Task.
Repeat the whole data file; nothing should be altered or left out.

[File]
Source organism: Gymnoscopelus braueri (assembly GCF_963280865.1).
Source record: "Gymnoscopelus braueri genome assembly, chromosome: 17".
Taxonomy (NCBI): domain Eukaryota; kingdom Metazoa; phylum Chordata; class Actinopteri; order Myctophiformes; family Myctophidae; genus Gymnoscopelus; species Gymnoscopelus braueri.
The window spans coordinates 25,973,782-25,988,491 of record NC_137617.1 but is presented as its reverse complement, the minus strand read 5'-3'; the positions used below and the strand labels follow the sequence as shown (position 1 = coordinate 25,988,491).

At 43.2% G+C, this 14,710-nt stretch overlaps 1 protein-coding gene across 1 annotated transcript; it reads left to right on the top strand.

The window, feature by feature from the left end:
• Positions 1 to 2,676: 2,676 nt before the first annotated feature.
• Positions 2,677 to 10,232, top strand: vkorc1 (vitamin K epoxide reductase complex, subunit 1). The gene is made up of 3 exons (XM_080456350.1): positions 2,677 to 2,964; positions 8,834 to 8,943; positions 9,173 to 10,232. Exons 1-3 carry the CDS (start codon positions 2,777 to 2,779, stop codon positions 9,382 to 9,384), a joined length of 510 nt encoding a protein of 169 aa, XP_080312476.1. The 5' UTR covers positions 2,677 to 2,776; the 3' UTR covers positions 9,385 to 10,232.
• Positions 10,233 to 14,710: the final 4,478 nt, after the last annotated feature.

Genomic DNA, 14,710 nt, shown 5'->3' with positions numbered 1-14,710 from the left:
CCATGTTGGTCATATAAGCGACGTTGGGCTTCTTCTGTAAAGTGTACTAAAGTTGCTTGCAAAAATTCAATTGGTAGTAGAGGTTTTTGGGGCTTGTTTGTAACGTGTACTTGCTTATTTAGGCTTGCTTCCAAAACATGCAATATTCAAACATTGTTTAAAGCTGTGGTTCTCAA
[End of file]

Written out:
Source organism: Gymnoscopelus braueri (assembly GCF_963280865.1).
Source record: "Gymnoscopelus braueri genome assembly, chromosome: 17".
Taxonomy (NCBI): domain Eukaryota; kingdom Metazoa; phylum Chordata; class Actinopteri; order Myctophiformes; family Myctophidae; genus Gymnoscopelus; species Gymnoscopelus braueri.
The window spans coordinates 25,973,782-25,988,491 of record NC_137617.1 but is presented as its reverse complement, the minus strand read 5'-3'; the positions used below and the strand labels follow the sequence as shown (position 1 = coordinate 25,988,491).

At 43.2% G+C, this 14,710-nt stretch overlaps 1 protein-coding gene across 1 annotated transcript; it reads left to right on the top strand.

The window, feature by feature from the left end:
• Positions 1 to 2,676: 2,676 nt before the first annotated feature.
• Positions 2,677 to 10,232, top strand: vkorc1 (vitamin K epoxide reductase complex, subunit 1). The gene is made up of 3 exons (XM_080456350.1): positions 2,677 to 2,964; positions 8,834 to 8,943; positions 9,173 to 10,232. Exons 1-3 carry the CDS (start codon positions 2,777 to 2,779, stop codon positions 9,382 to 9,384), a joined length of 510 nt encoding a protein of 169 aa, XP_080312476.1. The 5' UTR covers positions 2,677 to 2,776; the 3' UTR covers positions 9,385 to 10,232.
• Positions 10,233 to 14,710: the final 4,478 nt, after the last annotated feature.

Genomic DNA, 14,710 nt, shown 5'->3' with positions numbered 1-14,710 from the left:
CCATGTTGGTCATATAAGCGACGTTGGGCTTCTTCTGTAAAGTGTACTAAAGTTGCTTGCAAAAATTCAATTGGTAGTAGAGGTTTTTGGGGCTTGTTTGTAACGTGTACTTGCTTATTTAGGCTTGCTTCCAAAACATGCAATATTCAAACATTGTTTAAAGCTGTGGTTCTCAA